How BJP lost its way in the cities

How BJP lost its way in the cities

New Delhi: The main opposition Bharatiya Janata Party (BJP) has lost substantial ground in urban Lok Sabha constituencies, a sign that it has failed to stay in step with changing voter preferences in the cities, according to analysts.

In the 15th general election, the party failed to win a single seat from Mumbai and Delhi, while its vote share was considerably eroded even in smaller cities such as Lucknow, Bhopal, Indore, Panaji, Jaipur, Chandigarh, Raipur and Pune.

Also See Losing Ground (Graphics)

Party strategists attribute the reversals to changing demographics and the BJP’s failure to factor them into its election preparations. “Demography has changed and the fact was not reflected in our candidate selection," conceded party strategist Sudheendra Kulkarni. “The change in configuration of the cities has also resulted in a shift of public aspiration in these areas." The delimitation exercise completed in 2007, meanwhile, redrew the boundaries of many constituencies and gave them an urban complexion. The number of parliamentary seats in urban areas has increased to 100, or almost one in every five parliamentary seats.

The BJP has “more or less retained its vote share", he said. Its vote share was 36% in the municipal elections, 37% in the assembly election and 35% in the Lok Sabha polls from Delhi.

Analysts link the erosion of of the BJP’s vote share in the cities to the fading appeal of identity-based politics championed by the party that has been associated with Hindutva. “People in urban areas now look for economic possibilities," and the power of identity-based appeals to voters has dimmed, “a fact that was not captured by the BJP strategists", said Rajeev Gowda, a professor at the Indian Institute of Management, Bangalore.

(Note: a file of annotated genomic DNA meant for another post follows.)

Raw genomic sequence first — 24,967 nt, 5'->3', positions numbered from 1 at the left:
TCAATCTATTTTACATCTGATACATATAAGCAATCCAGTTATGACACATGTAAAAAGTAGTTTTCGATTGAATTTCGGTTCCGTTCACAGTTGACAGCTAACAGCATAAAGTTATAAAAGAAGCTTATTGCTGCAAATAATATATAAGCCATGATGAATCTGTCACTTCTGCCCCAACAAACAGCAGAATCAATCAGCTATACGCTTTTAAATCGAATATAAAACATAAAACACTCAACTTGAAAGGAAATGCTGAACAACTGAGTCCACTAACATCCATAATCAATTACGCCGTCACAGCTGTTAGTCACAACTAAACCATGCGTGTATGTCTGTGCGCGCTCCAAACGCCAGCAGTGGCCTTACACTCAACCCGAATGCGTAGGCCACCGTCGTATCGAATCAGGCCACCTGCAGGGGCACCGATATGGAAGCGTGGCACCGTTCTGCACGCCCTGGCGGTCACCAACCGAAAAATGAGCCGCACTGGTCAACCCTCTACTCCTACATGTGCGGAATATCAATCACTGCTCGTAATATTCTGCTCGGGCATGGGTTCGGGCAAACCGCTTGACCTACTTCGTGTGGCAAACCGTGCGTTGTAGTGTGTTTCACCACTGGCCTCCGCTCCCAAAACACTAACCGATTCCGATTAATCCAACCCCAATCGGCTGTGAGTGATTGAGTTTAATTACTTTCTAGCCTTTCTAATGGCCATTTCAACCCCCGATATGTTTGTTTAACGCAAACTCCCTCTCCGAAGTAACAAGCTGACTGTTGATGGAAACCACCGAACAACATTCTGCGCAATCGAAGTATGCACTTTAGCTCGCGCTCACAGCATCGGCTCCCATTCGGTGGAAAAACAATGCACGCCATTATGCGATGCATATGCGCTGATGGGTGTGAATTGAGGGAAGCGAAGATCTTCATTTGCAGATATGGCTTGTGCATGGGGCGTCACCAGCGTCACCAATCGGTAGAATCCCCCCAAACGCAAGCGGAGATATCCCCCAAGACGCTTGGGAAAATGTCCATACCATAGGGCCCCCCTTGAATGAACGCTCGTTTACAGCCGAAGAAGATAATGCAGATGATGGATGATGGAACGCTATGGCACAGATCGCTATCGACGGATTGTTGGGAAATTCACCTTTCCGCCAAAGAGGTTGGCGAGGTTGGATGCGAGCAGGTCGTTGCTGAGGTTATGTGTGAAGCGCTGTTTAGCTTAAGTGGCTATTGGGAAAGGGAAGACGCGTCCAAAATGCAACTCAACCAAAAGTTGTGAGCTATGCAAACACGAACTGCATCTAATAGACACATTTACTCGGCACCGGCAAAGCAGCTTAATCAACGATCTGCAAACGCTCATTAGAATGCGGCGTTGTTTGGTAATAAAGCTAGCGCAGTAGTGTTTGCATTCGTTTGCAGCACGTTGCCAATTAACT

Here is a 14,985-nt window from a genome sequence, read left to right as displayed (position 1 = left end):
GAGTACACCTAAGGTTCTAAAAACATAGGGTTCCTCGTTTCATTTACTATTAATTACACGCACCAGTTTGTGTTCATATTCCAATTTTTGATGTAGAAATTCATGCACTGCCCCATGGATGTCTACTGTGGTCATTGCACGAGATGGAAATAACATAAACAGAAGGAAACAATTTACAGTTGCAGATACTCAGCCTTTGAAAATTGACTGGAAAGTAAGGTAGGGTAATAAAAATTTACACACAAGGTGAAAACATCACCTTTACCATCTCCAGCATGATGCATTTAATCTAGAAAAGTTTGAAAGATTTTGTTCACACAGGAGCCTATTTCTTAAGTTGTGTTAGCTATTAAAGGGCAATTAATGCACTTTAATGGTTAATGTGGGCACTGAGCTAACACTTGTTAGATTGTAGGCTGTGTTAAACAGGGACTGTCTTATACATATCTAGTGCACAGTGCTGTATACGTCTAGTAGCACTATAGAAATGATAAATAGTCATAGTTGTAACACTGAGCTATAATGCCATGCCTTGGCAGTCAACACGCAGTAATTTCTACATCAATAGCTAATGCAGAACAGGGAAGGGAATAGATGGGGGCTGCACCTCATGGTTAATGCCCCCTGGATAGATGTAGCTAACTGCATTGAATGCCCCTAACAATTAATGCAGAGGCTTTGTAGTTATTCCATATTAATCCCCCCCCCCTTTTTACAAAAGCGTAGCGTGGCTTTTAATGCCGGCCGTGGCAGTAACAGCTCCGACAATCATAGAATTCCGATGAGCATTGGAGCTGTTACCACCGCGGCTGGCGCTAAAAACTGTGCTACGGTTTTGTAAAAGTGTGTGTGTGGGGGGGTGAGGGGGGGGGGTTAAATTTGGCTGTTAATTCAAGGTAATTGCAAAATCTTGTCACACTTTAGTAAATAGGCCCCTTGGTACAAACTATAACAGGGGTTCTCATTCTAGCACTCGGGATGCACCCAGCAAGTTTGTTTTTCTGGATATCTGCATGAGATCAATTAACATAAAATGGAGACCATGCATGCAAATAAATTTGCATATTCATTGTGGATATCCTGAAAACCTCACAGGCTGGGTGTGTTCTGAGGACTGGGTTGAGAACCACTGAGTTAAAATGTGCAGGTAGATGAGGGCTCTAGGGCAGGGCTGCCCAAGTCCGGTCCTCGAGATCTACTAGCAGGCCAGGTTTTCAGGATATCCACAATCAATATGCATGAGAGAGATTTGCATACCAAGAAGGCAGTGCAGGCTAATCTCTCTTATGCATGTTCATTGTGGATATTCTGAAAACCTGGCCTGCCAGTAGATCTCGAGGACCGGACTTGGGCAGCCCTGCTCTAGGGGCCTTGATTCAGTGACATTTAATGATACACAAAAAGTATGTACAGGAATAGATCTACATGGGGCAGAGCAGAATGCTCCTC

Some analysts attribute the loss of BJP’s vote share in the cities also to the urban reforms introduced by the Congress party-led United Progressive Alliance (UPA) government in its first innings. Such programmes include the Jawaharlal Nehru National Urban Renewal Mission (JNNURM) that is aimed at improving civic infrastructure and quality of life in the cities.

“The urban gentry today is upwardly mobile and mostly reform oriented," said Delhi-based political analyst Mahesh Rangarajan. “Fresh responses of the UPA government like the JNNURM and association of private bodies and NGOs (non-governmental organizations) in urban development has seen its reflection in the Congress vote share."

Graphics by Sandeep Bhatnagar / Mint

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